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Human Rights Group Requests Hearing At Oas Over Immigration Policy

THE Grand Bahama Human Rights Association has teamed up with two international human rights organisations to request a joint hearing before the Organisation of American States on the new immigration policy.

The GBHRA seeks to refute specific statements made by Foreign Affairs and Immigration Minister Fred Mitchell in a special meeting of the OAS Permanent Council last month.

It also pledged to bring expose alleged human rights abuses, procedural violations and unlawful detention exercises that they believe have characterised the government’s new immigration enforcement policy, launched on November 1, 2014.

In its joint request, the groups stated: “Amidst reports of indiscriminate raids and arrests and ill-treatment of immigration detainees at Carmichael Road Detention Centre, as well as the roundup of persons suspected to be irregularly residing in the Bahamas, we are motivated to request a hearing before the IACHR to address the human rights violations resulting from the implementation of this new immigration policy.

“A thematic hearing on this topic would also allow us to highlight the intersectionality of discrimination based on race, nationality, and socio-economic status by law enforcement and in the Bahamian justice system.”

It added: “It would also allow us to analyse the recent negative developments in the Bahamas against regional trends in the treatment of migrants and afro-descendants – in particular the treatment of Haitian migrants and persons of Haitian descent in the Caribbean.”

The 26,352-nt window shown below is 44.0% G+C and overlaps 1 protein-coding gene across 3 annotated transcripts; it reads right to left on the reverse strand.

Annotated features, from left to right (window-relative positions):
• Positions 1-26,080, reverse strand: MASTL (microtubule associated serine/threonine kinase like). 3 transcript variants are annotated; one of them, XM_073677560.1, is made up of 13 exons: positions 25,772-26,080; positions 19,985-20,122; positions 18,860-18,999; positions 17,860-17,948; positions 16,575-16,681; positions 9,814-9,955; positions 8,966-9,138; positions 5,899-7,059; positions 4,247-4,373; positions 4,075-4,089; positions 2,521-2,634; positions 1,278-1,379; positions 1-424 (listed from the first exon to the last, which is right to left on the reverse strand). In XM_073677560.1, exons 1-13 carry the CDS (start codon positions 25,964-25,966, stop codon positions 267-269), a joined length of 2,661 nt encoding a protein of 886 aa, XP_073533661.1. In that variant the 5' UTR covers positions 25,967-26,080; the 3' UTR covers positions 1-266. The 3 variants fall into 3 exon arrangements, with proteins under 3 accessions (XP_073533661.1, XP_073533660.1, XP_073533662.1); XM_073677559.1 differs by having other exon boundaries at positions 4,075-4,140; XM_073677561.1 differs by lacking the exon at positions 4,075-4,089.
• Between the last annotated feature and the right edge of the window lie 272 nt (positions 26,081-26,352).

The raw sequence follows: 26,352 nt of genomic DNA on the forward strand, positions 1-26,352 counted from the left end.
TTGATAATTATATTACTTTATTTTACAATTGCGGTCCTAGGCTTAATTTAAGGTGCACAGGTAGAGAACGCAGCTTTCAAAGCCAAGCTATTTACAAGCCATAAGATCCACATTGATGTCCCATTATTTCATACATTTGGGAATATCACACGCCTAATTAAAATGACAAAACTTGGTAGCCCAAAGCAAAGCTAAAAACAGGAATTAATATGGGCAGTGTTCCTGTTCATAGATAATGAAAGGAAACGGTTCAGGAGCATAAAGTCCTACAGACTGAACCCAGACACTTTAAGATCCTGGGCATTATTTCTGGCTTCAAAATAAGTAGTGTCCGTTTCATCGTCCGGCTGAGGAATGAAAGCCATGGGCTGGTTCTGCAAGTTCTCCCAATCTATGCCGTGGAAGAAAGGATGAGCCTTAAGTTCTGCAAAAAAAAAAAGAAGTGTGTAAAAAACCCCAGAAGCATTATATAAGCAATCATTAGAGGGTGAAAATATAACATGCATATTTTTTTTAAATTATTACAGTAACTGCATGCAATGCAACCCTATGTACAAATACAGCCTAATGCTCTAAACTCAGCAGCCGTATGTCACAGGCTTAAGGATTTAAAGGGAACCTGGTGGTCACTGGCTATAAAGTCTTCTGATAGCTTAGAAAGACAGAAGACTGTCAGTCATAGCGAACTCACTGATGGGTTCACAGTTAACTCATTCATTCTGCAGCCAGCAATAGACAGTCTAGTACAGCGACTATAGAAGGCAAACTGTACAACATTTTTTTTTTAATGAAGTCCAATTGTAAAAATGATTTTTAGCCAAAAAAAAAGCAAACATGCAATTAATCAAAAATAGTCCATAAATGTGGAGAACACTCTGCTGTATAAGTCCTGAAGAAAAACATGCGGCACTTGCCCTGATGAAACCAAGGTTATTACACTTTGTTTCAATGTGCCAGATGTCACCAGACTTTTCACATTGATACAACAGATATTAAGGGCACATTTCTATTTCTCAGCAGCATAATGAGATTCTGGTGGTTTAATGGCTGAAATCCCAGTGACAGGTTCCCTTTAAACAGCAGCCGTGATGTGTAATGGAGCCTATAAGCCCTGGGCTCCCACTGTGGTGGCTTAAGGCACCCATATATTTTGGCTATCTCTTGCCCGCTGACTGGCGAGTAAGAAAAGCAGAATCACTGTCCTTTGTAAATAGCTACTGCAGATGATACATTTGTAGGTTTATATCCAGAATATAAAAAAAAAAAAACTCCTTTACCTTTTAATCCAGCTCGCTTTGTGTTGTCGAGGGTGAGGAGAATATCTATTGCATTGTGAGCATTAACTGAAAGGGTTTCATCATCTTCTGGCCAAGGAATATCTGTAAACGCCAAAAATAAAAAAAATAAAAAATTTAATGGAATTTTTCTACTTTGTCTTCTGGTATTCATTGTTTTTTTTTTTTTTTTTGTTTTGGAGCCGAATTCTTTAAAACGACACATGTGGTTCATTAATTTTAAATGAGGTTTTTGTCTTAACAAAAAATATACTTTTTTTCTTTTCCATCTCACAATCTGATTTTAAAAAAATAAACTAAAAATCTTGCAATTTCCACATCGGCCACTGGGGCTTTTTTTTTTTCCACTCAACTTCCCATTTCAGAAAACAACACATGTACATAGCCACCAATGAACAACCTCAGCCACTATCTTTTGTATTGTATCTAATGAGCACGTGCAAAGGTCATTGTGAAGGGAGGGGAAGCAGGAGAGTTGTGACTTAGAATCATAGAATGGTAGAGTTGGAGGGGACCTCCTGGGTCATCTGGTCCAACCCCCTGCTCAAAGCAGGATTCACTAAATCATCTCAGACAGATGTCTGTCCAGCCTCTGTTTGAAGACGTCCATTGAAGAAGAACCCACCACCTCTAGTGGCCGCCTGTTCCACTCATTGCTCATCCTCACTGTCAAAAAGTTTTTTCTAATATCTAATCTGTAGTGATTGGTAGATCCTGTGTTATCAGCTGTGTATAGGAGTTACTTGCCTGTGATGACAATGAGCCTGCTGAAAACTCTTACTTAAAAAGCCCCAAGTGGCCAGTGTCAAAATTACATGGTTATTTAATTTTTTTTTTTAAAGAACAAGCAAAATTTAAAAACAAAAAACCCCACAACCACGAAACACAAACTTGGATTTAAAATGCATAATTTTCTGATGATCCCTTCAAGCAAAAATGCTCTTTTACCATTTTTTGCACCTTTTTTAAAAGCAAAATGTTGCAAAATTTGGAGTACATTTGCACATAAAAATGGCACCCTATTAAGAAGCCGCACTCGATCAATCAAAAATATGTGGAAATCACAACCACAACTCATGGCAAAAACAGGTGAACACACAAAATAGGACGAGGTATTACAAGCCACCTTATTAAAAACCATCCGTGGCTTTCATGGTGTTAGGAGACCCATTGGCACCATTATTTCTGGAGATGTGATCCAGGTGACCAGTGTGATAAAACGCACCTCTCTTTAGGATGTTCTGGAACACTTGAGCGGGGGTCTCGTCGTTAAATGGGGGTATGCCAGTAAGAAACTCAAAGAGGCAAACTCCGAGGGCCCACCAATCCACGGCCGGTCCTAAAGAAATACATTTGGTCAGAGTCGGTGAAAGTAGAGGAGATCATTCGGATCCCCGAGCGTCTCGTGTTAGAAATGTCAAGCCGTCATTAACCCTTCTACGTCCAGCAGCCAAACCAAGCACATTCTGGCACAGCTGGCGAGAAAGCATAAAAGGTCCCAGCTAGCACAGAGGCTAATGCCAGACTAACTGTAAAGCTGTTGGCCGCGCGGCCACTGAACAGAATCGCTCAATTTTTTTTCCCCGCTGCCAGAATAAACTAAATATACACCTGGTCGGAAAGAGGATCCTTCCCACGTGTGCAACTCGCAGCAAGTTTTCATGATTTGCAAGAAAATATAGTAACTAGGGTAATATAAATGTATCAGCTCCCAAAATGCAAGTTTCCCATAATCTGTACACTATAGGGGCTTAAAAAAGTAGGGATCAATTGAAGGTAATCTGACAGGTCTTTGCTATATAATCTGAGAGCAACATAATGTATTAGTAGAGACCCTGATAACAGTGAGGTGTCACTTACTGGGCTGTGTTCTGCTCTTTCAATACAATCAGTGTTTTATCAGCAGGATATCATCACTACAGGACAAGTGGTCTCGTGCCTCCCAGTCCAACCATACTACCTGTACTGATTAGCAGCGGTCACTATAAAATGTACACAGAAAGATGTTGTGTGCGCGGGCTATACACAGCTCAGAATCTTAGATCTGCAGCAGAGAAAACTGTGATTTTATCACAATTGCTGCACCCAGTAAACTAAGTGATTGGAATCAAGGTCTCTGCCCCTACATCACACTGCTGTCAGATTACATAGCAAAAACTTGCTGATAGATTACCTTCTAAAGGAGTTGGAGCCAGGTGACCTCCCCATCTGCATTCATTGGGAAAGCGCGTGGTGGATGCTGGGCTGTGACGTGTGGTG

The statement pointed to similar concerns raised in 1987 over “similar violations”, adding that the current environment was part of “a decades-long pattern of human rights abuses, periodically exacerbated by successive governments’ intent on stoking the fires of popular anti-migrant sentiment to achieve political ends”.

The group plans to make presentation on: negative impact of the policies; claims that detentions are on a case by case basis; the targeting of Haitians and tacit encouragement of widespread discrimination; mischaracterisation of conditions at the main migrant detention centre; and claims of physical abuse, mistreatment and unlawful detention since November 1, 2014.

Mr Mitchell delivered a multi-layered defence of the government’s new immigration policy during his address before the OAS on December 16.

Responding to local and international criticism, he emphasised that the country conducts its business in accordance with the Constitution and international standards.

The special meeting, held in Washington, DC, was scheduled at the request of Mr Mitchell to address what he has called misinformation about the new immigration restrictions.

Mr Mitchell told the OAS the government’s policy and actions should not be surprising to anyone given that the Progressive Liberal Party announced the plans during the lead-up to the last general election.

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